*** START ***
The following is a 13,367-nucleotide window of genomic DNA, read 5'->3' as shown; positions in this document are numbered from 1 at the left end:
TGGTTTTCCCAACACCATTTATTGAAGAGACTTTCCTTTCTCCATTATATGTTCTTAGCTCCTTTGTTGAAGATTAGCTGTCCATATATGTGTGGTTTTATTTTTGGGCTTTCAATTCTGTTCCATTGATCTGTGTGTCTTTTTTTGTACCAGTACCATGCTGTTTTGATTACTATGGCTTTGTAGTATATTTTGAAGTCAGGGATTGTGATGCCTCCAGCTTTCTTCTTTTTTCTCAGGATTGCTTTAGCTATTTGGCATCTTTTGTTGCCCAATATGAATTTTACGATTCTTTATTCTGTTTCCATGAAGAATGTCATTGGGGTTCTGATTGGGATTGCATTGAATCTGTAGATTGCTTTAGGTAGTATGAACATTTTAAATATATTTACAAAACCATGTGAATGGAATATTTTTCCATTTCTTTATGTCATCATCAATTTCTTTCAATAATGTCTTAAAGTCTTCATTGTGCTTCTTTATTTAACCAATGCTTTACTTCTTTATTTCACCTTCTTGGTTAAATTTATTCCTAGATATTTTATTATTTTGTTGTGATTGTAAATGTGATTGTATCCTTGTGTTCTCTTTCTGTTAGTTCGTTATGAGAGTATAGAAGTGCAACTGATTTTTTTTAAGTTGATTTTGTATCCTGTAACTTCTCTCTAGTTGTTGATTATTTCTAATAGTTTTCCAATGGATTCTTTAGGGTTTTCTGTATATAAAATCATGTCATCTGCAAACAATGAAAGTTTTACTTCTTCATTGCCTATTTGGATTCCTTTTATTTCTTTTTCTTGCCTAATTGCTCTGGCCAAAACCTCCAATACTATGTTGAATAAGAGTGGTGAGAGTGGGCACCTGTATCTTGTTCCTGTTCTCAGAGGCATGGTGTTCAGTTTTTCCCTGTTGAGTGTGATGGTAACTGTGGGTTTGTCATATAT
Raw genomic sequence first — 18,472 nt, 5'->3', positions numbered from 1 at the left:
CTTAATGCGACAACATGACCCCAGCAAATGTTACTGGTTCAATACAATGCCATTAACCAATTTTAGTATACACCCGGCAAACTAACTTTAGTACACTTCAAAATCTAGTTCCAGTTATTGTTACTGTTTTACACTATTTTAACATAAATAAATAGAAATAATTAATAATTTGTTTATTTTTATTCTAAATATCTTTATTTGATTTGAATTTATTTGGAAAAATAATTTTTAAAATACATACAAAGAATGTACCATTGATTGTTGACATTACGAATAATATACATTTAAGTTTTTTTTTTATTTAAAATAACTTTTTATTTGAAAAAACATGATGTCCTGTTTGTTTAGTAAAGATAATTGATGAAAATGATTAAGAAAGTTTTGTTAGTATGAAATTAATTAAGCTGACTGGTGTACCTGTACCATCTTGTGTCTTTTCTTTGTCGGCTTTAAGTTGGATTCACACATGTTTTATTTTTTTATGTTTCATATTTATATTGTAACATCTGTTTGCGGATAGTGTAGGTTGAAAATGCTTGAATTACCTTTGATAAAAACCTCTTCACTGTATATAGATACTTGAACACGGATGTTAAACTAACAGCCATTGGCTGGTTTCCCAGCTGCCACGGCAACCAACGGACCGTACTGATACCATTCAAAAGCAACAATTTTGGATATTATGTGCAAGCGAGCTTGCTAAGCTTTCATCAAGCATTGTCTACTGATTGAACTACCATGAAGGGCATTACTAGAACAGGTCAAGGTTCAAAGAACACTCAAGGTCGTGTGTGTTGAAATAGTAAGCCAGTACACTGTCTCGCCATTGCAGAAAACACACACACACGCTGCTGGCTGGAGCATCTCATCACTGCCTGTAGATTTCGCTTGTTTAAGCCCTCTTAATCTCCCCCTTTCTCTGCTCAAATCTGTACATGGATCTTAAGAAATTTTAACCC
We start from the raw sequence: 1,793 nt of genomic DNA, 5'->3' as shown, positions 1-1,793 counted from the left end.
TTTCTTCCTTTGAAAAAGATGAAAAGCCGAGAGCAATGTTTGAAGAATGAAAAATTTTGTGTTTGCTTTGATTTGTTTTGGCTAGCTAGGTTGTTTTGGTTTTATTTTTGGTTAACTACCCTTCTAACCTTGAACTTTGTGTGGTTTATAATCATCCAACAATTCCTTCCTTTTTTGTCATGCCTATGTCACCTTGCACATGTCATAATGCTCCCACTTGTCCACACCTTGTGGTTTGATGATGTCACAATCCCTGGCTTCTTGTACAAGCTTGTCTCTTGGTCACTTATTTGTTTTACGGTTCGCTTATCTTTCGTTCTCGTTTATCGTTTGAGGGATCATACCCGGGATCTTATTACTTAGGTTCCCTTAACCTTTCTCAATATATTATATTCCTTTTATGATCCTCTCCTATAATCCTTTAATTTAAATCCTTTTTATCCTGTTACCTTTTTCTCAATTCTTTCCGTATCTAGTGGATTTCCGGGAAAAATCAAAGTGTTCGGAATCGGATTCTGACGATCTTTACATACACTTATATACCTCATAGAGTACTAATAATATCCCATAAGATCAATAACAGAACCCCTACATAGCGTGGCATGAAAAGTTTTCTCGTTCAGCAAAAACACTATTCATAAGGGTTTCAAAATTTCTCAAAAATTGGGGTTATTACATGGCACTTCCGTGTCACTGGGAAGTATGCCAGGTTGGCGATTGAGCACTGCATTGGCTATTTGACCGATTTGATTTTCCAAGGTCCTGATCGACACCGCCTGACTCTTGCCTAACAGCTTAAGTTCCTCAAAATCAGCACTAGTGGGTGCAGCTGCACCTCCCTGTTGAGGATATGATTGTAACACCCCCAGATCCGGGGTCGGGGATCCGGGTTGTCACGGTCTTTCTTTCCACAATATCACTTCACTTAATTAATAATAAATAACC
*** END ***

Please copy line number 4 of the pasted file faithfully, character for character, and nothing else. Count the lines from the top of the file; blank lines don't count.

CTTAATGCGACAACATGACCCCAGCAAATGTTACTGGTTCAATACAATGCCATTAACCAATTTTAGTATACACCCGGCAAACTAACTTTAGTACACTTCAAAATCTAGTTCCAGTTATTGTTACTGTTTTACACTATTTTAACATAAATAAATAGAAATAATTAATAATTTGTTTATTTTTATTCTAAATATCTTTATTTGATTTGAATTTATTTGGAAAAATAATTTTTAAAATACATACAAAGAATGTACCATTGATTGTTGACATTACGAATAATATACATTTAAGTTTTTTTTTTATTTAAAATAACTTTTTATTTGAAAAAACATGATGTCCTGTTTGTTTAGTAAAGATAATTGATGAAAATGATTAAGAAAGTTTTGTTAGTATGAAATTAATTAAGCTGACTGGTGTACCTGTACCATCTTGTGTCTTTTCTTTGTCGGCTTTAAGTTGGATTCACACATGTTTTATTTTTTTATGTTTCATATTTATATTGTAACATCTGTTTGCGGATAGTGTAGGTTGAAAATGCTTGAATTACCTTTGATAAAAACCTCTTCACTGTATATAGATACTTGAACACGGATGTTAAACTAACAGCCATTGGCTGGTTTCCCAGCTGCCACGGCAACCAACGGACCGTACTGATACCATTCAAAAGCAACAATTTTGGATATTATGTGCAAGCGAGCTTGCTAAGCTTTCATCAAGCATTGTCTACTGATTGAACTACCATGAAGGGCATTACTAGAACAGGTCAAGGTTCAAAGAACACTCAAGGTCGTGTGTGTTGAAATAGTAAGCCAGTACACTGTCTCGCCATTGCAGAAAACACACACACACGCTGCTGGCTGGAGCATCTCATCACTGCCTGTAGATTTCGCTTGTTTAAGCCCTCTTAATCTCCCCCTTTCTCTGCTCAAATCTGTACATGGATCTTAAGAAATTTTAACCC